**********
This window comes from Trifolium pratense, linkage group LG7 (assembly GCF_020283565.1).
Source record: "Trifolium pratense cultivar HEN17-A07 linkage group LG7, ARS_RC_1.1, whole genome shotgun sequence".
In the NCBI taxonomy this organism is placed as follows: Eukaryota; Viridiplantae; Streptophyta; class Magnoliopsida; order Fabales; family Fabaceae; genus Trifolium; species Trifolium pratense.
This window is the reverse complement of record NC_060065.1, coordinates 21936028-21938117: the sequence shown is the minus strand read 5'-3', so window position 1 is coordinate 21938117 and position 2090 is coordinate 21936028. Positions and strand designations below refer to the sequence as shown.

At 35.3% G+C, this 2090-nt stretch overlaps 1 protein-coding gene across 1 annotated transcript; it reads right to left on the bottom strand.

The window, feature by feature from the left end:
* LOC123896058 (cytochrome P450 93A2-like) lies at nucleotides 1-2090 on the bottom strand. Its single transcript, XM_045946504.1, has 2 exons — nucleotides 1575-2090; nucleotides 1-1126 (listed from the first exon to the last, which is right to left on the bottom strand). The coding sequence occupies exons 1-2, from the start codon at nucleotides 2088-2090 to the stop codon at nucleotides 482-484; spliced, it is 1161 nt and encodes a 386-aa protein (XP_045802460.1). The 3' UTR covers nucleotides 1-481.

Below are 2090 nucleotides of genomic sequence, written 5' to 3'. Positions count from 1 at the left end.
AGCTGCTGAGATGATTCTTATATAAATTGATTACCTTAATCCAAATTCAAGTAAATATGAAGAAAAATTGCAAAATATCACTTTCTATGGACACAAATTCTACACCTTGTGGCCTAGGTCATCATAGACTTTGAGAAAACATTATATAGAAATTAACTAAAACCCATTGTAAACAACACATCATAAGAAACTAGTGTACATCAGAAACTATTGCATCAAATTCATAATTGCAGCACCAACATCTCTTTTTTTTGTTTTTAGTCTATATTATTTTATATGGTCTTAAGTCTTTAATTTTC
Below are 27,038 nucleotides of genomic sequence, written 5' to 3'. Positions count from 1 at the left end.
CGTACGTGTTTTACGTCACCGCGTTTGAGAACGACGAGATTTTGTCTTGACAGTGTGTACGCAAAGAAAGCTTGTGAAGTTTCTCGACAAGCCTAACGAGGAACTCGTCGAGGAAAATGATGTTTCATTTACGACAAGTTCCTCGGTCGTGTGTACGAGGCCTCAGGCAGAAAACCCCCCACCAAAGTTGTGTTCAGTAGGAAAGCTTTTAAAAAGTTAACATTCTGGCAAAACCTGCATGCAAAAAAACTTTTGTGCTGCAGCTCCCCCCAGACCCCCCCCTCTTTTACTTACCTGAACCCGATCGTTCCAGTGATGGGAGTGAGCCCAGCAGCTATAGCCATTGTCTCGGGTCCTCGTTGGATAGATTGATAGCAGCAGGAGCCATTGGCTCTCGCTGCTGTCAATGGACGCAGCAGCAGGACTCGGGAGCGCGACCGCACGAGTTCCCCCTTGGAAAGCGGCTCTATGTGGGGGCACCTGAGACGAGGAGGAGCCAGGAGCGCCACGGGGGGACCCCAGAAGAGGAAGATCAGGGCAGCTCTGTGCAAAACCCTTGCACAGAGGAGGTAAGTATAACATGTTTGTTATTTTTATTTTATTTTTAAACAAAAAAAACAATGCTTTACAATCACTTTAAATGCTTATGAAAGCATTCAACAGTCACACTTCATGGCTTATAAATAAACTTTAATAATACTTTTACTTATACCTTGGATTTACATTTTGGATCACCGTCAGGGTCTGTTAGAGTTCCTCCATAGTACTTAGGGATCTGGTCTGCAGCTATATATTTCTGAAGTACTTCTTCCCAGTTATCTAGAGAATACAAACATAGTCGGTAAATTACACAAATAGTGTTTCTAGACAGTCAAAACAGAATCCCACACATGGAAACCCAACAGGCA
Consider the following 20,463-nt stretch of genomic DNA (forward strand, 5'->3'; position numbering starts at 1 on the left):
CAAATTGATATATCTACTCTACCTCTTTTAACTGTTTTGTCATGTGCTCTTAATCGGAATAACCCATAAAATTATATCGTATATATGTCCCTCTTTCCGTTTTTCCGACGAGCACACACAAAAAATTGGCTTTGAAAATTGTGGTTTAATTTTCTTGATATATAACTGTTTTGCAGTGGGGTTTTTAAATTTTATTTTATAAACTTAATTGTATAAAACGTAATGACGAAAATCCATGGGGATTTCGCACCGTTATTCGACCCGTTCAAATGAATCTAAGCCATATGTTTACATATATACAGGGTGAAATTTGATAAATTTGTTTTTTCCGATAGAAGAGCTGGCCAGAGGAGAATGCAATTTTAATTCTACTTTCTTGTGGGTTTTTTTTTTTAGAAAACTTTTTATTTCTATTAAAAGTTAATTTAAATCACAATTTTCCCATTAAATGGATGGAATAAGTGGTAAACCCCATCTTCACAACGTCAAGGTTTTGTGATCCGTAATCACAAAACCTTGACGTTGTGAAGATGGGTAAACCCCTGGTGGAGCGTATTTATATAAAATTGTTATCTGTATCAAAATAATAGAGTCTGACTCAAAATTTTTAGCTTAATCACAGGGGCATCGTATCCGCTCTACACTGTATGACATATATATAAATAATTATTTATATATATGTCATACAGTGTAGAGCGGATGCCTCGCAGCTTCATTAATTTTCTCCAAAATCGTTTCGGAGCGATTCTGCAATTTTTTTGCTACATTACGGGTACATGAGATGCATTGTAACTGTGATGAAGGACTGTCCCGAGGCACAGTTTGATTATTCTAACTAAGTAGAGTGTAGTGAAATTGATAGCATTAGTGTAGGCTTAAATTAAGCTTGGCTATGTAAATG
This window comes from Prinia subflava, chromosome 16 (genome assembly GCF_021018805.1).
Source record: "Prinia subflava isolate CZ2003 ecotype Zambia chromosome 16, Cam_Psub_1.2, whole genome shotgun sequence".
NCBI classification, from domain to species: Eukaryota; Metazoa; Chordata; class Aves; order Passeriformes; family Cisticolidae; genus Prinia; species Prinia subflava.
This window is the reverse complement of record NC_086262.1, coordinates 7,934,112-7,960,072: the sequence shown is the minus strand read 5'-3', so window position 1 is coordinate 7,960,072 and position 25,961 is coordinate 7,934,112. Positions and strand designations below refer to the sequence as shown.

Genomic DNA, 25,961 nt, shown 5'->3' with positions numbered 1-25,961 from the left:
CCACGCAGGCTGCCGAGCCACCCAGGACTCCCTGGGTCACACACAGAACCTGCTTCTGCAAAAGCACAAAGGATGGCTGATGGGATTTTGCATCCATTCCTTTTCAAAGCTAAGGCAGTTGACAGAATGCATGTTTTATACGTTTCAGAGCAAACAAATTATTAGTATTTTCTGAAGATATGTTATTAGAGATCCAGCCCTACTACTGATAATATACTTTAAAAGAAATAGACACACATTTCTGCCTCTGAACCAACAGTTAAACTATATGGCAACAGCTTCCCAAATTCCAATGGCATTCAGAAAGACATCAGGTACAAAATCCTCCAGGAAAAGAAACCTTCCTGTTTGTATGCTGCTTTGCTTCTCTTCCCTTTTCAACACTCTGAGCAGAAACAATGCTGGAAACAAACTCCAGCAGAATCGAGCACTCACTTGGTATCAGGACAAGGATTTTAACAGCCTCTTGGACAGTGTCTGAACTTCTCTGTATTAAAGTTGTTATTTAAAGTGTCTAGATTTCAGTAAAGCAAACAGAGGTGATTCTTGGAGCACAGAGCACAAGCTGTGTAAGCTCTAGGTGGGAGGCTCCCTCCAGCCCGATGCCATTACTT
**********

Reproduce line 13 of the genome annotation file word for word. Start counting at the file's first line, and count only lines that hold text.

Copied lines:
CAAATTGATATATCTACTCTACCTCTTTTAACTGTTTTGTCATGTGCTCTTAATCGGAATAACCCATAAAATTATATCGTATATATGTCCCTCTTTCCGTTTTTCCGACGAGCACACACAAAAAATTGGCTTTGAAAATTGTGGTTTAATTTTCTTGATATATAACTGTTTTGCAGTGGGGTTTTTAAATTTTATTTTATAAACTTAATTGTATAAAACGTAATGACGAAAATCCATGGGGATTTCGCACCGTTATTCGACCCGTTCAAATGAATCTAAGCCATATGTTTACATATATACAGGGTGAAATTTGATAAATTTGTTTTTTCCGATAGAAGAGCTGGCCAGAGGAGAATGCAATTTTAATTCTACTTTCTTGTGGGTTTTTTTTTTTAGAAAACTTTTTATTTCTATTAAAAGTTAATTTAAATCACAATTTTCCCATTAAATGGATGGAATAAGTGGTAAACCCCATCTTCACAACGTCAAGGTTTTGTGATCCGTAATCACAAAACCTTGACGTTGTGAAGATGGGTAAACCCCTGGTGGAGCGTATTTATATAAAATTGTTATCTGTATCAAAATAATAGAGTCTGACTCAAAATTTTTAGCTTAATCACAGGGGCATCGTATCCGCTCTACACTGTATGACATATATATAAATAATTATTTATATATATGTCATACAGTGTAGAGCGGATGCCTCGCAGCTTCATTAATTTTCTCCAAAATCGTTTCGGAGCGATTCTGCAATTTTTTTGCTACATTACGGGTACATGAGATGCATTGTAACTGTGATGAAGGACTGTCCCGAGGCACAGTTTGATTATTCTAACTAAGTAGAGTGTAGTGAAATTGATAGCATTAGTGTAGGCTTAAATTAAGCTTGGCTATGTAAATG